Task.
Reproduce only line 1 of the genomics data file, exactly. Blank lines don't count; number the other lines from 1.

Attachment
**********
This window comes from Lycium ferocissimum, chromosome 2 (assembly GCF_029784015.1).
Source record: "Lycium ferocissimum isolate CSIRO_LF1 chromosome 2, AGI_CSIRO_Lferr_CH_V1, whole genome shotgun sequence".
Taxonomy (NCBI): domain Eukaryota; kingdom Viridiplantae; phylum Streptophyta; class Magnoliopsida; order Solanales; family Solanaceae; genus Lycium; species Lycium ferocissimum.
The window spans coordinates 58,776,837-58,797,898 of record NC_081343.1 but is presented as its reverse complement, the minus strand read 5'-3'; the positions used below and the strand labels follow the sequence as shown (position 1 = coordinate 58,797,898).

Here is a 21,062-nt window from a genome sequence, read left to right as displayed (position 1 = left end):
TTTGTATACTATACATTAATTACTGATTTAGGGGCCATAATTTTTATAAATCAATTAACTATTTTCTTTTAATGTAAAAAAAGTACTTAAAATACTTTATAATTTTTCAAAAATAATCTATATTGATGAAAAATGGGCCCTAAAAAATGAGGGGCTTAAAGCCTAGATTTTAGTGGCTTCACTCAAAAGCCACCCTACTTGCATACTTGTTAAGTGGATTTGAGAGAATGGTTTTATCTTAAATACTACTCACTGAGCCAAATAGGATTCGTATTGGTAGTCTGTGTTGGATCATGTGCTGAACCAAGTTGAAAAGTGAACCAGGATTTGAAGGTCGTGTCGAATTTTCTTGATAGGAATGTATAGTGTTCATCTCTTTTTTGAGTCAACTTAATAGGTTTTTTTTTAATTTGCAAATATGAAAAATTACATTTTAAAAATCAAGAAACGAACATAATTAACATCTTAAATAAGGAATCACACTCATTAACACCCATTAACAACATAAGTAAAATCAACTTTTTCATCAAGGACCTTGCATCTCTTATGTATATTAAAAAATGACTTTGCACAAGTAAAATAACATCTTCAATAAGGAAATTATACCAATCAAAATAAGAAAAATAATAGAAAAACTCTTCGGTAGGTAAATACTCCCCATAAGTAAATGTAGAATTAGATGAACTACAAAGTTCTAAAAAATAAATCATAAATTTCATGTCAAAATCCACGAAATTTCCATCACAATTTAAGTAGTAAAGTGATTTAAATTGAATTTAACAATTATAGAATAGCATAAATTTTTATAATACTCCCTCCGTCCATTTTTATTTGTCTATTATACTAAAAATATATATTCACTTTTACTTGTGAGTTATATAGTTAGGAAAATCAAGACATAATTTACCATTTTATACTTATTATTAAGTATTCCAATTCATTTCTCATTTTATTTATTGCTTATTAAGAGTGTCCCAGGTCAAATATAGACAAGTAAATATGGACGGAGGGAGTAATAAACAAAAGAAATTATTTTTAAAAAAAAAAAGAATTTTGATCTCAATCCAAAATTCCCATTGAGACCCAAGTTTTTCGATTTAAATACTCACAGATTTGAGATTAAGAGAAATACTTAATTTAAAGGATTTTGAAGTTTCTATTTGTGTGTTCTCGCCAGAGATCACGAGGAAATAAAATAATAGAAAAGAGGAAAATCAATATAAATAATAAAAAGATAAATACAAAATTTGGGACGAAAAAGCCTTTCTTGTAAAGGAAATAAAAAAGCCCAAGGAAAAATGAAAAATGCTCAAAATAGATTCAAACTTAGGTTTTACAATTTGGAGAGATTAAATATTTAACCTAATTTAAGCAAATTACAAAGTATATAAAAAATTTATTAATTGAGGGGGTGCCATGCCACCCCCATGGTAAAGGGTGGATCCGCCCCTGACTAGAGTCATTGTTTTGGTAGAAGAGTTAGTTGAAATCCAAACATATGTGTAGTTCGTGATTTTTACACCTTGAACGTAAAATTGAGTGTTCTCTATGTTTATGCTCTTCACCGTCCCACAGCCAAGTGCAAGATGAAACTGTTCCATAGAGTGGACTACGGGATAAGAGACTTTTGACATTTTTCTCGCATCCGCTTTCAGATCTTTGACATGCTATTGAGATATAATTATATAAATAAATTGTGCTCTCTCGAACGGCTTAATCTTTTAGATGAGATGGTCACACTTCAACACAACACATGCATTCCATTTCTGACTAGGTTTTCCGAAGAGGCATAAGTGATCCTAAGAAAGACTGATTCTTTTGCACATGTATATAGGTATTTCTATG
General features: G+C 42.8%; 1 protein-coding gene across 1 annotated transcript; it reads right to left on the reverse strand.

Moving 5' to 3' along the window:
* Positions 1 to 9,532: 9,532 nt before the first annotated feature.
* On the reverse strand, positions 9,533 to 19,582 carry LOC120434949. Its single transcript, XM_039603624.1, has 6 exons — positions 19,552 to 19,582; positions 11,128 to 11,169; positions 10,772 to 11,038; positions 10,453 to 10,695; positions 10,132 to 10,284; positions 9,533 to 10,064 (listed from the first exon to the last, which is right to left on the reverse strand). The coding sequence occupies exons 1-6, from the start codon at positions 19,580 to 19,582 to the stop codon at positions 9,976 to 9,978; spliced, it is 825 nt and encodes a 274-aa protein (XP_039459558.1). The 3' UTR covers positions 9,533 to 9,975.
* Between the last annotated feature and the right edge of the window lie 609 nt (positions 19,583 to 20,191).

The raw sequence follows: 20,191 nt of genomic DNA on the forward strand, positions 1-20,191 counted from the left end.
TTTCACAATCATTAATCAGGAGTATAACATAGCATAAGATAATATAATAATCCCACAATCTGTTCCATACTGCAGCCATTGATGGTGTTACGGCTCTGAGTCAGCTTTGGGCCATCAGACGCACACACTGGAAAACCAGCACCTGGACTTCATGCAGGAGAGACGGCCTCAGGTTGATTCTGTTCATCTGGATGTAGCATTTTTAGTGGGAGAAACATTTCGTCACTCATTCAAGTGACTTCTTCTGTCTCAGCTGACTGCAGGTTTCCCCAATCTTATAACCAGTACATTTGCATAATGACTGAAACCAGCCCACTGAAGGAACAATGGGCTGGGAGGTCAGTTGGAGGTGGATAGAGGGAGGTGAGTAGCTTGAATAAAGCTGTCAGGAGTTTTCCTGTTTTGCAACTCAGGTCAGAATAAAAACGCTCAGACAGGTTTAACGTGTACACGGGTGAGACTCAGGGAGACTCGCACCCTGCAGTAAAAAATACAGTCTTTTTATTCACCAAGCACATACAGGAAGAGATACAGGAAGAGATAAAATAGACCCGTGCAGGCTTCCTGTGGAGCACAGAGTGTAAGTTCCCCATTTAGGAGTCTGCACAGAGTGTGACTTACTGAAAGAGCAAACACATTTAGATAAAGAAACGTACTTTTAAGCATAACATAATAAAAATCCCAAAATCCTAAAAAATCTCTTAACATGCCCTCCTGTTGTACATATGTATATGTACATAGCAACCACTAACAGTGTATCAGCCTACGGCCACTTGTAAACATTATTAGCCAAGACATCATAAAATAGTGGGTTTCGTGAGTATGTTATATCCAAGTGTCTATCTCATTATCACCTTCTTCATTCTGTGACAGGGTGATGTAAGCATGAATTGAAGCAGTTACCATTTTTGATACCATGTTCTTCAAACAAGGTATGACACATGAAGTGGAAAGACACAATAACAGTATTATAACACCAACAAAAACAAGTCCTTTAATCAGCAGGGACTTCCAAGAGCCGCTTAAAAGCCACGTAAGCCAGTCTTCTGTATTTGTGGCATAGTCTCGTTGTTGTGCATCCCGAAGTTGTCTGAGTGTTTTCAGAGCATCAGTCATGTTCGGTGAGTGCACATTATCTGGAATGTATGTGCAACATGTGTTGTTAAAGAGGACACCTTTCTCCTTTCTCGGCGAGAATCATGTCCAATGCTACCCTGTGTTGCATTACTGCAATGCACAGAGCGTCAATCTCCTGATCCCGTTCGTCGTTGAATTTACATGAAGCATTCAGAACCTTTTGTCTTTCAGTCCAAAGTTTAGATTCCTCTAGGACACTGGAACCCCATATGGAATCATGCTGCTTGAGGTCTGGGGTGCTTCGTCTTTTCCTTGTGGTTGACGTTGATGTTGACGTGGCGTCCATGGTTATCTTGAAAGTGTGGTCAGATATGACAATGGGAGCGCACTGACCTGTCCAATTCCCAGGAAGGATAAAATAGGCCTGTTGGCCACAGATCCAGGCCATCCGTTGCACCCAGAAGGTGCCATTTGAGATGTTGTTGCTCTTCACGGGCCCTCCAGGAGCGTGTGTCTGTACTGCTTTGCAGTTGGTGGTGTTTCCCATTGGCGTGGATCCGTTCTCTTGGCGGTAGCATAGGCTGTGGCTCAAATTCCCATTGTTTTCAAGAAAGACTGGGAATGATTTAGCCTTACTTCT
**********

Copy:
This window comes from Lycium ferocissimum, chromosome 2 (assembly GCF_029784015.1).